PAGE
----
A new report by the Geiger Gibson/RCHN Community Health Foundation Research Collaborative at the George Washington University School of Public Health and Health Services examines the impact of health reform on community health centers (CHCs) and their patients. The study estimates that more than five million health center patients would have gained coverage had all states participated in a sweeping Medicaid expansion. However, nearly half of all CHCs are located in states that have opted out of the expansion. As a result, more than a million uninsured CHC patients who would have been covered under a nationwide Medicaid expansion will be left without the protection of health insurance, according to the report.
Lead author Dr. Peter Shin, director of the Geiger Gibson Program in Community Health Policy and an associate professor of health policy at the School of Public Health and Health Services, and his colleagues analyzed data from both the 2009 Health Center User Survey and the 2011 Uniform Data System to gauge the impact of the Affordable Care Act on health center patients nationally and in all 50 states and the District of Columbia.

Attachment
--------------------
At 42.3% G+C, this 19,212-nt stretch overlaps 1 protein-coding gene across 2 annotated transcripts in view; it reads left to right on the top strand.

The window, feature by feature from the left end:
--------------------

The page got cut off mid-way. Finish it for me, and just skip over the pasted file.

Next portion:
The bottom line for the 518 health centers located in the opt-out states: researchers found the CHCs will forgo approximately $555 million they would have received had their states expanded Medicaid, yet they will still be treating all community residents, including those who lack health insurance or the means to pay for care. Additionally, the poor living in the 25 opt-out states will continue to lack coverage and might find long wait times at clinics, long distances to find care, and other barriers that could translate to delays in treatment or no care at all.
“Community health centers represent the backbone of the nation’s safety net, providing high quality care to more than 20 million Americans who live in underserved neighborhoods,” says Ms. Feygele Jacobs, president and CEO of the RCHN Community Health Foundation. “Without the Medicaid expansion, CHCs in opt-out states will fall behind and will have trouble providing the kind of care that keeps people and communities healthy.”